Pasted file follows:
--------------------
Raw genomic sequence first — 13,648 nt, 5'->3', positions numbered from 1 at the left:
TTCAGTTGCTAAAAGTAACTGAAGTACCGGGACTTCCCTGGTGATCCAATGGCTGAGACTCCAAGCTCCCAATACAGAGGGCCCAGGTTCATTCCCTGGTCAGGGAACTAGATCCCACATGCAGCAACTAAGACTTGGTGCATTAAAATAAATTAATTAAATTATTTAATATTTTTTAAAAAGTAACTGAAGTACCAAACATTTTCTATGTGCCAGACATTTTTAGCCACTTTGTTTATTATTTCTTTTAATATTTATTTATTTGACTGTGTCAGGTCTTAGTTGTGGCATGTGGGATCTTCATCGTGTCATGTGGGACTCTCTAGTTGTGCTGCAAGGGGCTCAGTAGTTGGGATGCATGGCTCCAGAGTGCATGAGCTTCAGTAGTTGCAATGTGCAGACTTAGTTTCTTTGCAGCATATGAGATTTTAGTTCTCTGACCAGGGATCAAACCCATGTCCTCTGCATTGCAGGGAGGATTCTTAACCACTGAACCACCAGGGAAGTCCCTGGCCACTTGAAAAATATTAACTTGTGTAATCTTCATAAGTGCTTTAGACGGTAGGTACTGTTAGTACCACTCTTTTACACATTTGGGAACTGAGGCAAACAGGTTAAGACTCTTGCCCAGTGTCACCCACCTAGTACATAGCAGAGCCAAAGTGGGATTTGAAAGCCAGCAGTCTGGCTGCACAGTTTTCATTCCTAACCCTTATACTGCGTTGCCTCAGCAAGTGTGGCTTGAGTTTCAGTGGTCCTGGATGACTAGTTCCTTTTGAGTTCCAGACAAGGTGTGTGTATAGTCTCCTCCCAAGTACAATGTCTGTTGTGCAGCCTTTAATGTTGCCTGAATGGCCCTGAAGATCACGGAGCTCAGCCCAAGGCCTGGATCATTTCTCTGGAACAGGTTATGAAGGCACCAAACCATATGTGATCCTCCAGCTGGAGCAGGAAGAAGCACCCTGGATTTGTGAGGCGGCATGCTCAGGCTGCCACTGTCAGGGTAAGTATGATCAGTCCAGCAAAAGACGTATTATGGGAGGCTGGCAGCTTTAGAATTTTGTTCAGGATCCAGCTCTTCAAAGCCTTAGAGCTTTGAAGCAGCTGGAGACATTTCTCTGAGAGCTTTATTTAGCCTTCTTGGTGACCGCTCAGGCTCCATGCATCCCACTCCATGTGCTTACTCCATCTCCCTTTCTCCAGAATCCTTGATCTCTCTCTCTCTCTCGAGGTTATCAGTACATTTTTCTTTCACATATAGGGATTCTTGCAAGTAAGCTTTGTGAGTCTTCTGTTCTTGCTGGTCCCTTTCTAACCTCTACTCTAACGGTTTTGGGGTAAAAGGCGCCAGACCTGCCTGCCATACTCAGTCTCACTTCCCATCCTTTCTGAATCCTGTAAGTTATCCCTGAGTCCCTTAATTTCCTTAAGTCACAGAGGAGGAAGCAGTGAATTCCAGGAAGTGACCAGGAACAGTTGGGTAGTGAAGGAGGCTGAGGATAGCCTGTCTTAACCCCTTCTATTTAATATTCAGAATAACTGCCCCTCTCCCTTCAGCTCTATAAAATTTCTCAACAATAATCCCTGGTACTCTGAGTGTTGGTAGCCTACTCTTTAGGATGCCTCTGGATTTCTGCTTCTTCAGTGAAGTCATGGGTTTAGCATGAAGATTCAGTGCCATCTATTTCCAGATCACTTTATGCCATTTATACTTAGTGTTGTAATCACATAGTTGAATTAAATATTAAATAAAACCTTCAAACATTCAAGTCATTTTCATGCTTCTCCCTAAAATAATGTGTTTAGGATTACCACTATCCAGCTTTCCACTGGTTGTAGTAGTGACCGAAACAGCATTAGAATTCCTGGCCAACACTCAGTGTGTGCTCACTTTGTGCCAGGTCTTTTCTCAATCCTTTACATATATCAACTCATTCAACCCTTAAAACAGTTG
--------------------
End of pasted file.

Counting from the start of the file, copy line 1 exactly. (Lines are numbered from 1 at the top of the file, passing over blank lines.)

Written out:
Raw genomic sequence first — 13,648 nt, 5'->3', positions numbered from 1 at the left: